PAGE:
Straight Talk Advice

May 31, 2006

More on the adventures of going to college

Dear Readers: Last week high school graduates on the teen staff commented on a letter from “D.K” who was unsure about whether or not he should go to college this fall and whether he should split with his girlfriend if he does. Here are more comments from the teen staff:

From Farren, 18: When I graduated from high school I didn’t want to go to college either. I wanted to stay at home and relax a while. But I knew my parents would disagree so I reluctantly packed my bags and headed off. I can’t tell you how much I hated it at first—honestly, I wanted to die. I missed my parents, my cat, and my boyfriend. I had no idea what I wanted to do or why I had even chosen this college.

It ended up being the best thing I ever did for myself. Sure, traveling would’ve been nice, but in college you will meet friends that will stick with you the rest of your life. The longer college breaks definitely make a difference. Plus you choose you own schedule and can arrange it so you don’t have class every day. You will be living away from home, you will have freedom. That in itself is worth it. Of course with the freedom, you will have fun.

By fun, I don’t mean using college as an excuse to binge on alcohol and drugs. You see quite a few teenagers with this attitude who eventually become hooked and stop being responsible. Smoking and drinking in the dorms not only can put you on probation with the college, but if you get kicked out of housing you’re still responsible for the housing fees.

I’d advise D.K. to take a break this summer knowing he will have many more breaks during college. Also, I’d tell him not to stress if he doesn’t know what he wants to study. Some people change their major as many as twenty times. About whether to break up with his girlfriend, I had the same four-hour separation with my boyfriend but we decided to stick together. It was hard at first because we were used to spending every minute together. The best I can say to D.K. is this: if you want to stay with your girlfriend, make it work. If you don’t, break it off. Or try it out knowing that if you have to break it off later it’s not the end of the world.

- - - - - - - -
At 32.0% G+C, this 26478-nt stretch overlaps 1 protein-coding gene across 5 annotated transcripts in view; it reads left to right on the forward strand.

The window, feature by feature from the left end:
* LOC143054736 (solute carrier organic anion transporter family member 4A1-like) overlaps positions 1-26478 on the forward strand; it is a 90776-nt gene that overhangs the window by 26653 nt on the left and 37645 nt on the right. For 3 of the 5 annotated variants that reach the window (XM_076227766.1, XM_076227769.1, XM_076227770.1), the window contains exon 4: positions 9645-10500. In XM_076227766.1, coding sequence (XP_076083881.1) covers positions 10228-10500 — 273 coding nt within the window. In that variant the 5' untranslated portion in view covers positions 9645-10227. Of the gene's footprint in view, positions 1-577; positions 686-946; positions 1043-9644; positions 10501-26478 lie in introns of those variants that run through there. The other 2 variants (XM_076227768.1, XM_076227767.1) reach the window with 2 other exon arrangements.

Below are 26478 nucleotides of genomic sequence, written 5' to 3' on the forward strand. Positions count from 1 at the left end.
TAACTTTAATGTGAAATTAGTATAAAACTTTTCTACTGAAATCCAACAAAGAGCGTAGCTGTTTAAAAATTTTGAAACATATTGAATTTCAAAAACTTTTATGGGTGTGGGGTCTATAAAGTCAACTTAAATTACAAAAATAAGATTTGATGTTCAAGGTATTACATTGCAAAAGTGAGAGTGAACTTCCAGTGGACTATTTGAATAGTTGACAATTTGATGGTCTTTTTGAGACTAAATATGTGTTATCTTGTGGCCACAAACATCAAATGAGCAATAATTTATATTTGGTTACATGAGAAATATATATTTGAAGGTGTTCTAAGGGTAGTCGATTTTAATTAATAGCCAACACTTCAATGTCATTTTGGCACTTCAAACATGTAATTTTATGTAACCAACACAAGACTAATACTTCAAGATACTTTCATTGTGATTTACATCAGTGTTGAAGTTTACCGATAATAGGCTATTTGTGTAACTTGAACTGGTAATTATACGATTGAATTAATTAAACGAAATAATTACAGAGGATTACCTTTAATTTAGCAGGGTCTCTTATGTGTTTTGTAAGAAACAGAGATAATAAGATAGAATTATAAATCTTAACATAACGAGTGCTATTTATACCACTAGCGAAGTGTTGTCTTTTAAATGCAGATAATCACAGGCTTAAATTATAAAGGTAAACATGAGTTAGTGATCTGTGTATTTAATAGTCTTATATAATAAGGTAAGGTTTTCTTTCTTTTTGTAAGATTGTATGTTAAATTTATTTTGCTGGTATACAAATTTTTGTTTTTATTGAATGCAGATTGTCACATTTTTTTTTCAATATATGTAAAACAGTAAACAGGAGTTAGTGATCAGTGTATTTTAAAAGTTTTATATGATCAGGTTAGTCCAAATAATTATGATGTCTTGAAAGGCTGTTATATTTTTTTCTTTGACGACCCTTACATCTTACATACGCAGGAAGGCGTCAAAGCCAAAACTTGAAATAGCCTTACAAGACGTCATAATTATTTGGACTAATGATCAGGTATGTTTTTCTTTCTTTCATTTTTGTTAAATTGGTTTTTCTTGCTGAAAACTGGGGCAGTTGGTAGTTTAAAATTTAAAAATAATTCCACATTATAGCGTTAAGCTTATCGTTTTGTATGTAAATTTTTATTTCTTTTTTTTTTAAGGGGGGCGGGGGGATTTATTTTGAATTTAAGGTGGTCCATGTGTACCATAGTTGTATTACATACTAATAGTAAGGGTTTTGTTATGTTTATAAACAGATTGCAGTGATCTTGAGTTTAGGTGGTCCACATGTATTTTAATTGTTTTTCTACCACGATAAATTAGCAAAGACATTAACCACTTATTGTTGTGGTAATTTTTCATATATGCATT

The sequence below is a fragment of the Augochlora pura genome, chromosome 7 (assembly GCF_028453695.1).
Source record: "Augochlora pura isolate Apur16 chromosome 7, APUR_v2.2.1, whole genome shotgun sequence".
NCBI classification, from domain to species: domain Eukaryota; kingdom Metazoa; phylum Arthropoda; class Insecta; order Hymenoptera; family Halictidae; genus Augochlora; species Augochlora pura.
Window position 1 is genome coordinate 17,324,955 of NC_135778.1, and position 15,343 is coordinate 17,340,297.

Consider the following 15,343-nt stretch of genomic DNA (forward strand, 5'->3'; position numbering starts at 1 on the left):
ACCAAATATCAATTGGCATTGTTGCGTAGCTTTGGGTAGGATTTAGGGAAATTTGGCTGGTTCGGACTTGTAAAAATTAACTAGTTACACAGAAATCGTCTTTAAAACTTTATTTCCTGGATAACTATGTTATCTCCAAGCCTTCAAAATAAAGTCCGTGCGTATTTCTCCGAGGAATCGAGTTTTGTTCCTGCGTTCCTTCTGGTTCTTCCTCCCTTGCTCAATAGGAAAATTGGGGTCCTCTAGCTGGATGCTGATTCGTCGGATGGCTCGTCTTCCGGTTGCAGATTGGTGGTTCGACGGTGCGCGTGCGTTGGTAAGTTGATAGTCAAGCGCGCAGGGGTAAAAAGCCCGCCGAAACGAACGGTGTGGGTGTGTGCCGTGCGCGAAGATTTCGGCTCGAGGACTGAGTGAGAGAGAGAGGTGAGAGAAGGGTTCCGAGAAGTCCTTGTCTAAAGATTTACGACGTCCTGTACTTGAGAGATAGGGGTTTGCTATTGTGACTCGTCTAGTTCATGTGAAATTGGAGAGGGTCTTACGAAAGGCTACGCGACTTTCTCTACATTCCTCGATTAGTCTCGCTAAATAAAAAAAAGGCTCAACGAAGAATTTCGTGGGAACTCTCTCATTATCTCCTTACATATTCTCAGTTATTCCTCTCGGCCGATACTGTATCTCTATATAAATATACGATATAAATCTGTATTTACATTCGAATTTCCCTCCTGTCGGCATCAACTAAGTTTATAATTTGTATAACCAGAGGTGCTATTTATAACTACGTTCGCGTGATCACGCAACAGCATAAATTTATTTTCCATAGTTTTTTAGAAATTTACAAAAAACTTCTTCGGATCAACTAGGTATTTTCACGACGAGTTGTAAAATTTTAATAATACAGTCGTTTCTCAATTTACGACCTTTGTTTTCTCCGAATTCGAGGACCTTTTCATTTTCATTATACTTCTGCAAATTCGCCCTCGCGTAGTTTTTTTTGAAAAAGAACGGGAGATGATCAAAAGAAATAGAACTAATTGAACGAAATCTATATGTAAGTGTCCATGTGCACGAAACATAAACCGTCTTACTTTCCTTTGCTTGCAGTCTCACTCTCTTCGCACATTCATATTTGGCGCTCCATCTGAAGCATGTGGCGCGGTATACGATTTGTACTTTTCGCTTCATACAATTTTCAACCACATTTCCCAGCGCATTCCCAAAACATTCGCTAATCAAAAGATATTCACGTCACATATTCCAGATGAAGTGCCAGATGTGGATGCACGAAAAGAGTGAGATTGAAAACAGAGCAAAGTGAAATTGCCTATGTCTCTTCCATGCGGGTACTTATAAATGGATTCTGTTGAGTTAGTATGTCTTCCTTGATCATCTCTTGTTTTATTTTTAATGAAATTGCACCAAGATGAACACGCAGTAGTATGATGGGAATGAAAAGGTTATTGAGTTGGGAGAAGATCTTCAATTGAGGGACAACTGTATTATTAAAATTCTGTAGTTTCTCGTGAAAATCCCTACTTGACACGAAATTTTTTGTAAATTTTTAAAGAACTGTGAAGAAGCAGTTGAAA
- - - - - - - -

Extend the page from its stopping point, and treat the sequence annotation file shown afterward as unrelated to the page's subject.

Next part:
From Peter, 19: I was very keen on taking a break after high school and getting a job, but there was a scholarship I could only receive if I went to college full-time for one semester. So, I enrolled in community college. However, I didn’t just enroll in the minimum 12 units. I thought community college would be easier, so I enrolled in 18 units. That was a very big mistake. Just because it’s community college doesn’t mean it’s easy.

Whether you go to college or not, graduating from high school leads to a lot of unexpected situations. Nothing turns out like you expect. For example, I didn’t think I’d find a good-paying job that I liked and be able to move into my own place. On the other hand, I’m not in Spain right now either!

As an adult I’m more careful about what I do since I’m dealing with more people and situations than in high school. Drugs should be avoided at all costs. Alcohol is a pretty “collegiate” substance, but you have to be safe about it. Relationships are entirely different than in high school. Suddenly, the people around you are more mature—and maybe even more appealing to one’s taste. I personally wouldn’t break up with someone just because of college, but be prepared to accept that it might happen.


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